Lay Witness Opinion Testimony on Ultimate Question of Obviousness Is Inadmissible at Trial

By Payal Majumdar, Ph.D., and Peter Schechter

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In HVLPO2, LLC v. Oxygen Frog, LLC,[1] the U.S. Court of Appeals for the Federal Circuit (“CAFC”) held that a trial court abused its discretion by admitting lay (i.e., non-expert) witness opinion testimony regarding the ultimate question of obviousness during a jury trial.  Such lay witness opinion testimony is unduly prejudicial and circumvents extensive discovery rules and procedures designed to ensure that such opinions are relevant, reliable, and offered by persons qualified to offer them.

HVLPO2, LLC (“HVO”) sued Oxygen Frog and its CEO, Scott Fleischman (collectively, Oxygen Frog) in the U.S. District Court for the Northern District of Florida for infringement of U.S. Patent Nos. 8,876,941 and 9,372,488, claiming oxygen generation circuits.  The patented oxygen-generating system is used to sustain and manage airflow for torch glass artists who use surface mix glass torches. At trial, Oxygen Frog argued that the claims were obvious in view of a combination of two prior art references.  Further, Oxygen Frog introduced testimony of a lay witness, the author of one of the references, on the ultimate question of obviousness to be answered by the jury.  The author of the prior art witness was neither offered, previously identified, nor qualified as an expert in accordance with court rules and procedures for such qualification.  The author did, however, provide deposition testimony as a fact witness during the discovery period of the litigation.  Specifically, the lay witness was asked, “Did you think that modifying the [prior art] system to support two circuits to be obvious?” The witness answered, “Yes.”  HVO objected to the testimony regarding obviousness as improper expert opinion testimony.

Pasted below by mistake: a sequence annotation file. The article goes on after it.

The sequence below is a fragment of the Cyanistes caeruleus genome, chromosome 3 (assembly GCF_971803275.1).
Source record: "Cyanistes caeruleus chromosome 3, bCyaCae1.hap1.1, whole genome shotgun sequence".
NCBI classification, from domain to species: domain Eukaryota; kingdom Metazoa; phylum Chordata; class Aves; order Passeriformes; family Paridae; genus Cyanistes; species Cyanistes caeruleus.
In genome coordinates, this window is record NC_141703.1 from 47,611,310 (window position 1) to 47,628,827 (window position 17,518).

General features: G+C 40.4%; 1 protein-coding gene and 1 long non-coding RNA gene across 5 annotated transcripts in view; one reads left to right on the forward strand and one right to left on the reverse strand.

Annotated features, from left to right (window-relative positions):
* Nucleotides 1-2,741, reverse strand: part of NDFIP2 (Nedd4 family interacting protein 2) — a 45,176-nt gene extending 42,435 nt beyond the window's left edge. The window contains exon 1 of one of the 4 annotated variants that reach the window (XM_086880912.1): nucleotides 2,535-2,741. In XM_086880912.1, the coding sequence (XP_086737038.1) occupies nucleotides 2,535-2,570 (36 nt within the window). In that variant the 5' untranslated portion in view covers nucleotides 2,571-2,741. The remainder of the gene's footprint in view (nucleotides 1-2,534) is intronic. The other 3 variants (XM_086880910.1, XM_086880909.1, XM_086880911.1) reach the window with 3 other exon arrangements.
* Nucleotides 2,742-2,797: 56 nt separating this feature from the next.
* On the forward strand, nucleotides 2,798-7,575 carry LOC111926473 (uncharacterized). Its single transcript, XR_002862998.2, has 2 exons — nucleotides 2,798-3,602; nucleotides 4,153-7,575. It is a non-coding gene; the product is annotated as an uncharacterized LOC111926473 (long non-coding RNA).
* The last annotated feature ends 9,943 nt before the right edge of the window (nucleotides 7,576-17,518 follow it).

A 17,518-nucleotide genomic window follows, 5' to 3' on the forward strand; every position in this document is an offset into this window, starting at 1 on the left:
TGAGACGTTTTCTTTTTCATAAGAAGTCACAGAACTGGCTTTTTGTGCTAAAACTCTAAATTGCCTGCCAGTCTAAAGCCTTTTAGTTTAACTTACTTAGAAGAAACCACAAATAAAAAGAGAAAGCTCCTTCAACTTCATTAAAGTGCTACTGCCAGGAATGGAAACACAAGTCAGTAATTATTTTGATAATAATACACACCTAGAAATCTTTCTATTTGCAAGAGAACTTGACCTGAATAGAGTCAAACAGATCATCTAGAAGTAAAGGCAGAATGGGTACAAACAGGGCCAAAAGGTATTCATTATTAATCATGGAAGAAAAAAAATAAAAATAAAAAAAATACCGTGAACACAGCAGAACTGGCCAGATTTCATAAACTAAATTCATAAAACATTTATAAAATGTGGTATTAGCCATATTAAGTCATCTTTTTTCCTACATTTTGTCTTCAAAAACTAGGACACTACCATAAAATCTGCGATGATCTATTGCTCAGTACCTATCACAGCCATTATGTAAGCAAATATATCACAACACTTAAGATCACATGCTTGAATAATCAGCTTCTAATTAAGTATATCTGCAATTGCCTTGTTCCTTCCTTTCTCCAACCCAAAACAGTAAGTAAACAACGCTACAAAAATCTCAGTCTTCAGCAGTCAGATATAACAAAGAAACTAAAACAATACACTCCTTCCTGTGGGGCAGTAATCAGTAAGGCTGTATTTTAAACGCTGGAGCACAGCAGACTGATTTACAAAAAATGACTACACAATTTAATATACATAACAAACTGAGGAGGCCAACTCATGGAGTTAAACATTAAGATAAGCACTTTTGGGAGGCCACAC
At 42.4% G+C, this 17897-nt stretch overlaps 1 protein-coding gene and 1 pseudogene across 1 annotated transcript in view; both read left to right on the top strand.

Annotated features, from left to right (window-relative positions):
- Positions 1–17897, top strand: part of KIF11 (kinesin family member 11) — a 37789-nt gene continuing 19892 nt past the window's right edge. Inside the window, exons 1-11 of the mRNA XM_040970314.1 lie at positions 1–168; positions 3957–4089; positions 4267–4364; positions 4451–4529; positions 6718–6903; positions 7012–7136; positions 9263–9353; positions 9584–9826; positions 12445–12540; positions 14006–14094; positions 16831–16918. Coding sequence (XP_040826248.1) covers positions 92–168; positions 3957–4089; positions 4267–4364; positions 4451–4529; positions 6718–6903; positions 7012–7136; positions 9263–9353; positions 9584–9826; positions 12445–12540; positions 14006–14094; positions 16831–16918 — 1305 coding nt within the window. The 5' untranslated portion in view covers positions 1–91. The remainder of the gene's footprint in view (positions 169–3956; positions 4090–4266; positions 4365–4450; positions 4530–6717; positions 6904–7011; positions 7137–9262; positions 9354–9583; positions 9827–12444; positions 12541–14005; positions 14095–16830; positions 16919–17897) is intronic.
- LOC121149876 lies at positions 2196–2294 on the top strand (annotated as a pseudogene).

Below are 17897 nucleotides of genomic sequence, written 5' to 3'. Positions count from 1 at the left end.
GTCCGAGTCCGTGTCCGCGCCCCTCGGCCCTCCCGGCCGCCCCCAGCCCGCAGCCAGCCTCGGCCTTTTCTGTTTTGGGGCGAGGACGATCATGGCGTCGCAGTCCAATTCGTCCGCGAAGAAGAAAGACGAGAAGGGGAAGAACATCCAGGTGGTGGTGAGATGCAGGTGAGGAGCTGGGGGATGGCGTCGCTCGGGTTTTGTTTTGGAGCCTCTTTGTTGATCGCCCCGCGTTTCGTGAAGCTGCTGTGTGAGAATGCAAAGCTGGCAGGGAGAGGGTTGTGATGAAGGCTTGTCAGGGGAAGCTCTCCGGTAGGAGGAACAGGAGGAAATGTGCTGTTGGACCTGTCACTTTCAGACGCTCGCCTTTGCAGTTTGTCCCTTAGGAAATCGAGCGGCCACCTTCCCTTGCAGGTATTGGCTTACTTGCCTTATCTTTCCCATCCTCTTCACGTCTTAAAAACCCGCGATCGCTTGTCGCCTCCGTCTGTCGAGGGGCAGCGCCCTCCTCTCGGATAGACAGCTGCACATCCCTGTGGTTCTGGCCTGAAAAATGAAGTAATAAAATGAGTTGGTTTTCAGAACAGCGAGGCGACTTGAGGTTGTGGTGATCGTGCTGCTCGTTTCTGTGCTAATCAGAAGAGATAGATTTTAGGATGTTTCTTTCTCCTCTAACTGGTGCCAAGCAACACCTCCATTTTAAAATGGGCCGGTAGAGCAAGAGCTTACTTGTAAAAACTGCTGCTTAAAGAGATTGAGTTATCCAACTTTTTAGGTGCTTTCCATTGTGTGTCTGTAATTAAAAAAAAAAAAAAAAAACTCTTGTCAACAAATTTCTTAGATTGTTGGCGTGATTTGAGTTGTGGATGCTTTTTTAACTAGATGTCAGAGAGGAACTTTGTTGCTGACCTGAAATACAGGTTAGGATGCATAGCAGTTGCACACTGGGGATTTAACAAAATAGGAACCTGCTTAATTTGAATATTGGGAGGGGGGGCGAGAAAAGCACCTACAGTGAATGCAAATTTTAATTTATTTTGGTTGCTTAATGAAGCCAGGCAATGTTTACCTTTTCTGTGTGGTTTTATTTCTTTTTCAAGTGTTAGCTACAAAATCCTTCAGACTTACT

The district court overruled HVO’s objection and instead gave the jury a limiting instruction prior to playing the videotaped deposition testimony of the witness. The district court also instructed the jury that it was ultimately up to them to decide the issue of obviousness.  The jury concluded that claims 1 and 7 of both the ’941 and ’488 patents, the only claims at issue in the trial, would have been obvious under 35 U.S.C. § 103. After the jury verdict, HVO moved for judgment as a matter of law that Oxygen Frog had failed to establish obviousness, or in the alternative, for a new trial based on the improper and prejudicial admission of lay opinion testimony on the ultimate issue of obviousness. The district court denied HVO’s motion, and HVO appealed.

The CAFC rejected Oxygen Frog’s argument that allowing the jury to hear the prior art author’s testimony was harmless.  The court noted that Federal Rule of Evidence (“FRE”) 702 provides that “[a] witness who is qualified as an expert by knowledge, skill, experience, training, or education may testify in the form of an opinion or otherwise if: (a) the expert’s scientific, technical, or other specialized knowledge will help the trier of fact to understand the evidence or to determine a fact in issue; . . .”  Oxygen Frog had made no attempt to demonstrate that the lay witness was “qualified as an expert” in accordance with FRE 702 or the case law regarding its application.  Generally speaking, FRE 702 is applied much more rigorously in cases tried to juries than in “bench trials” conducted before district judges without juries.